It is late when I am writing this. But you are reading it tomorrow. Or today, this morning, as the case may be. You may be drinking coffee. Right now, last night, I am having a slice of pepperoni pizza and a beer. The beer is called “The Poet.” It is an oatmeal stout, and it has a picture of a raven on the label. I want to show it to you but I can not find a good image on the Internet and I am too tired to take one. So I am showing you an image that comes up when you google "time flies."
The beer was a gift from my friend, Lucretia, who gave it to me to cheer me up because I am working so hard of late. I made the comment the other day that I need “chocolate and beer" to keep me going. And so, to fuel my efforts, she surprised me with both. A friend who is listening is certainly the best gift of all.
My week has finally caught up with me. It is a lot to work all day, take two classes, and then come home and try to write. I miss the days when a weekend meant I could chill. But, it is all my choice and I really should not complain. Tonight, last night, the wind is/was blowing so hard. It is the kind of wind that makes me afraid that a tree might fall down on my house. But, at least I have a house, a job, my health, my son. I am safe. I am just tired. Sleep would be a good idea right now.
And so, since I have nothing in particular to say, I am going to give you a poem by a poet who I admire a great deal, the Polish Nobel-prize winning poet, Wisława Szymborska. (I am happy that my computer would make the “l” with the line through it. Computers are amazing things, they are.)
Here is the poem for you for today, from my friend, Wisława. If she we here with me tonight, we would have another slice of pizza. We would drink another Poet. We would listen to the wind. We would not write, but we would tap the keys, dreaming. We would wish each other good night and good morning. (Sorry about the stanza breaks.I have been trying for 45 minutes to fix the formatting but I cannot do it.)
I give up, my apologies to Wisława for mangling the look of her poem. So much for my admiration of computers. Sometimes, they can be very infuriating.
A Few Words on the Soul
We have a soul at times.
No one's got it non-stop,
Day after day,
year after year
may pass without it.
it will settle for awhile
only in childhood's fears and raptures
Sometimes only in astonishment
that we are old.
It rarely lends a hand
in uphill tasks,
like moving furniture,
or lifting luggage,
or going miles in shoes that pinch.
It usually steps out
whenever meat needs chopping
or forms have to be filled.
For every thousand conversations
it participates in one,
if even that,
since it prefers silence.
Just when our body goes from ache to pain,
it slips off-duty.
it doesn't like seeing us in crowds.
our hustling for a dubious advantage
and creaky machinations make it sick.
Joy and sorrow
aren't two different feelings for it.
It attends us
only when the two are joined.
We can count on it
when we're sure of nothing
and curious about everything.
Among the material objects
it favors clocks with pendulums
and mirrors, which keep on working
even when no one is looking.
It won't say where it comes from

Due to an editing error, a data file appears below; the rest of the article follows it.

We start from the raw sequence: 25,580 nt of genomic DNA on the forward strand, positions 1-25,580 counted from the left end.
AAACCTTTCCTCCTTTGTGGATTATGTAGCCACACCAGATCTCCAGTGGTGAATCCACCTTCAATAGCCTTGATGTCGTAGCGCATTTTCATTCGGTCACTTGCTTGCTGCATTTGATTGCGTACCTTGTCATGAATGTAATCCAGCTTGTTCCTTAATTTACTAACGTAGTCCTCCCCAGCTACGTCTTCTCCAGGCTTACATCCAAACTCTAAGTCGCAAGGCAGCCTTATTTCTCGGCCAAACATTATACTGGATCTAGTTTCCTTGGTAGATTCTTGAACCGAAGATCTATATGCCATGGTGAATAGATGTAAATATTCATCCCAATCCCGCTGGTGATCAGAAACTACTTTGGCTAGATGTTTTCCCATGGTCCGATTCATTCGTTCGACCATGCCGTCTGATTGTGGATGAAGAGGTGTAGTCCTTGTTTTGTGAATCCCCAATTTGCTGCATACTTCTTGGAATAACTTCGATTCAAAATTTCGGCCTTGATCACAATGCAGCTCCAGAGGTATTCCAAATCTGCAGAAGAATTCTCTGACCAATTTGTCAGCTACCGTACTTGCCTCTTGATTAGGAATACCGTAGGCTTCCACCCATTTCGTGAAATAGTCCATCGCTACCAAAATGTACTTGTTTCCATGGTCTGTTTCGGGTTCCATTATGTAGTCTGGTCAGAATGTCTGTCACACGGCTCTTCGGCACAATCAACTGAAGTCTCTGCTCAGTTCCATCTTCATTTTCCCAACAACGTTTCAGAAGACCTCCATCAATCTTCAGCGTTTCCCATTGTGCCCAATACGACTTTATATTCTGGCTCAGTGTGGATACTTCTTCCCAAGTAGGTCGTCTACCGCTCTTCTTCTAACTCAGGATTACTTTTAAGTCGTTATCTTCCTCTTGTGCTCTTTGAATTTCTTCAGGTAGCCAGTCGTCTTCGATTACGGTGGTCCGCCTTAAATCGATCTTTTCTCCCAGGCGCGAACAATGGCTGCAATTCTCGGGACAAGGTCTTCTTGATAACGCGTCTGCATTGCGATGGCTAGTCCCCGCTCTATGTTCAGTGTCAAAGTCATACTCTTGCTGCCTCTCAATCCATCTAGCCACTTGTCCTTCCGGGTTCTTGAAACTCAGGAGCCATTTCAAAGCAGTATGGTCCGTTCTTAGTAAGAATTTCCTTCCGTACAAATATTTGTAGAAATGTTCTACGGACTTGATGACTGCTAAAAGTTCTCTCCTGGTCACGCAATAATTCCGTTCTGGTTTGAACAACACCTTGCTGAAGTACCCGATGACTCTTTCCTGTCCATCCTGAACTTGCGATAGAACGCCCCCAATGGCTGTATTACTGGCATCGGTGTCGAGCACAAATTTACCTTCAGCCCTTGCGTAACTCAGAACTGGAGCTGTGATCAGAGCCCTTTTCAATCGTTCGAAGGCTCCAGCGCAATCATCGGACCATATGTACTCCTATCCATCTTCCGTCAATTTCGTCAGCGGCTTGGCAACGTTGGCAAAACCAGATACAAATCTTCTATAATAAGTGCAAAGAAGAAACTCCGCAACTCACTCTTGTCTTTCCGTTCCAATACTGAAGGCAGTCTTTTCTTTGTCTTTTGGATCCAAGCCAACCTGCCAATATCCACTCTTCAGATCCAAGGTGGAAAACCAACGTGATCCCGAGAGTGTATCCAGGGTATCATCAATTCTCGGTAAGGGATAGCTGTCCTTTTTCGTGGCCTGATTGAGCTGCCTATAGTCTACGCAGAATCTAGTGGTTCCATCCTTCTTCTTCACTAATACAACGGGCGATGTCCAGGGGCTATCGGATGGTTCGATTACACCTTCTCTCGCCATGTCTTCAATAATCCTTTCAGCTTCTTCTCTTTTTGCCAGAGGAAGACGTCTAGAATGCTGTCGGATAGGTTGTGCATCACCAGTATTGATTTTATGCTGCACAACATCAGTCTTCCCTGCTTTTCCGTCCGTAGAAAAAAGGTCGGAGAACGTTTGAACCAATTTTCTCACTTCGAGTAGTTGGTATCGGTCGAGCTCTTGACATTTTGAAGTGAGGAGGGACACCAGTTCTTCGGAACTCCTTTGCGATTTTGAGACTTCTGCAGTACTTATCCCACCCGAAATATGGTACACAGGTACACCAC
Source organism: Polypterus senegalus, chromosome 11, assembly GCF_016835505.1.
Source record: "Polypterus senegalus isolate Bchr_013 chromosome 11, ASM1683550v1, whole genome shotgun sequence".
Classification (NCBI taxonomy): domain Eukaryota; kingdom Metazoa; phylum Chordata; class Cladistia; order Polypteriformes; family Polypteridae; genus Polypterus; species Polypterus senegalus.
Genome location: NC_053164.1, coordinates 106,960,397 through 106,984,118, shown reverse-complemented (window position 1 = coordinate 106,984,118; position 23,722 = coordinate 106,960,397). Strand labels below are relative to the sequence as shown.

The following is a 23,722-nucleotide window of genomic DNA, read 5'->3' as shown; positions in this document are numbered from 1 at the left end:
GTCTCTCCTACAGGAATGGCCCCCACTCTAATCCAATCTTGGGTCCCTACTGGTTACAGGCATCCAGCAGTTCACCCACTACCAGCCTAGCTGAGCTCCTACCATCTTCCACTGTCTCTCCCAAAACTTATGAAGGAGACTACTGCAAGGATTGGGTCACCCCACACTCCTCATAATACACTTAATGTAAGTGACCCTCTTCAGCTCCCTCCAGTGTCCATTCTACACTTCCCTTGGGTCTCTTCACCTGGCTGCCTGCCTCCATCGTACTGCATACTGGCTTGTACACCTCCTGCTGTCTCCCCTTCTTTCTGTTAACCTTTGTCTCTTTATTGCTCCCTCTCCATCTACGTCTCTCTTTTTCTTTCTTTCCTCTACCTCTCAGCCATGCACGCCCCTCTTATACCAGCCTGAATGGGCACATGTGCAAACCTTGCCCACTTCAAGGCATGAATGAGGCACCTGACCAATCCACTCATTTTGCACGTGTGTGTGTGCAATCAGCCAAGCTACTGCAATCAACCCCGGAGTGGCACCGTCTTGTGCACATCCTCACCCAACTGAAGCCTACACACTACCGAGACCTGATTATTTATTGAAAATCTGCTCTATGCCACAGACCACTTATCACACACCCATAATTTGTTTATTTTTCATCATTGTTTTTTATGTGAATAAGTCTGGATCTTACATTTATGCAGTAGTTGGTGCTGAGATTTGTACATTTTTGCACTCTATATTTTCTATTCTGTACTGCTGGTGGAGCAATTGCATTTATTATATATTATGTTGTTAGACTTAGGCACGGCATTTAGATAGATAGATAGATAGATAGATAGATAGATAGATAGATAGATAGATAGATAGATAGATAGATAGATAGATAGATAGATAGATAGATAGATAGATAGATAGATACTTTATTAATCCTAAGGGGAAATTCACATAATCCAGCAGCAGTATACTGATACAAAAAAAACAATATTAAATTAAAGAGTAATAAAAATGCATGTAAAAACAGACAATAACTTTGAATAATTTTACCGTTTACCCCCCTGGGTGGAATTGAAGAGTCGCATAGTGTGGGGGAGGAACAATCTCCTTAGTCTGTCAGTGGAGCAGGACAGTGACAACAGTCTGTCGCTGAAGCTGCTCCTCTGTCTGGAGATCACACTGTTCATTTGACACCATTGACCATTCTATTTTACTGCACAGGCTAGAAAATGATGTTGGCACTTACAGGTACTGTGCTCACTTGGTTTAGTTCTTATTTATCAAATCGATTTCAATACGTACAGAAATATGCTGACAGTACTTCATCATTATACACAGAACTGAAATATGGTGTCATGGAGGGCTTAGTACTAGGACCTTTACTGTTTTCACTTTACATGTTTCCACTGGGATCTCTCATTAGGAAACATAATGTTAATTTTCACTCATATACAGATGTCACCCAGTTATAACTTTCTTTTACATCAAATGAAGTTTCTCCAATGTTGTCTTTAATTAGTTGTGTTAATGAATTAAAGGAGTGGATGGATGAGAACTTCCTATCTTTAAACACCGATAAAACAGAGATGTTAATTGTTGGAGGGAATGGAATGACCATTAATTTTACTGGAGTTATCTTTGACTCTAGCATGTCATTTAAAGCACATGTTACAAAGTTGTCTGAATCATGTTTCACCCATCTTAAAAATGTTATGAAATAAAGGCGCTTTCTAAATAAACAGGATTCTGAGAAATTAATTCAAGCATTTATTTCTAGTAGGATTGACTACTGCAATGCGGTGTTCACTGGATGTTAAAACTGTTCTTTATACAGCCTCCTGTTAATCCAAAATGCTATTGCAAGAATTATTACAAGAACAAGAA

or when it's taking off again,
though it's clearly expecting such questions.
We need it
it needs us
for some reason too.
(Translated from the Polish by Stanislaw Baranczak and Clare Cavanagh)
Good night and good morning to all. As you speed through your day, may you remember to slow down to find a poem in it somewhere. May you find a quiet moment to hold hands with your soul.
When you begin the study of psychopathology, you don’t get very far before you encounter a severe looking tome that is large enough to prop open a very heavy fire door and brick-like enough to knock unconscious a medium-sized lab rat.
The book is called the Diagnostic and Statistical Manual of Mental Disorders (Fourth Edition Text Revision), or in the vernacular of therapists, the DSM-IV-TR. It is the Bible of diagnosable mental disorders. Every psychopathology student must bow before it or, at the very least, become familiar with it.
It is organized in groups called “axes.” These are not things you use to chop wood, but rather, the plural of axis. There are five of them in the DSM and they go like this:
Axis I: Clinical Disorders
Axis II: Personality Disorders
Axis III: General Medical Conditions
Axis IV Psychosocial and Environmental Problems
Axis V: Global Assessment of Functioning
I’m just getting started in my studies here, so I’m not sure yet what all these things mean. Two seasoned therapists have told me that once I read the DSM more carefully, I will recognize myself in many of the conditions it describes. Oh boy. I can’t wait!
When the first edition of the DSM appeared in 1952 it contained 86 pages. In the year 2000, when the fourth edition was released, the page count had blossomed to 943. The number of disorders increased from 106 to 365. Wow. Either we are getting more disorderly or we are getting more excited about giving these things names. I would say it is probably the latter. In fact, this phenomenon is known as “the social construction of psychopathology.”
Here is how this works: we see a pattern, we give it a name, we give it an acronym (like ADHD or OCD), we create drugs to cure it, we get insurance companies to cover its treatment. If we stopped at “see a pattern, give it a name,” we might be closer to creating poetry than new strains of mental illness.
But hey, we live in a culture with 47 different kinds of toothpaste. We like variety, apparently, not only in our toothpaste but also in our mental disorders.
“Once the ‘disorder’ has been socially constructed and defined, the methods of science can be employed to study it, but the construction itself is a social process, not a scientific one. In fact, the more ‘it’ is studied, the more everyone becomes convinced that ‘it’ really is 'something.’” (Maddux and Winstead).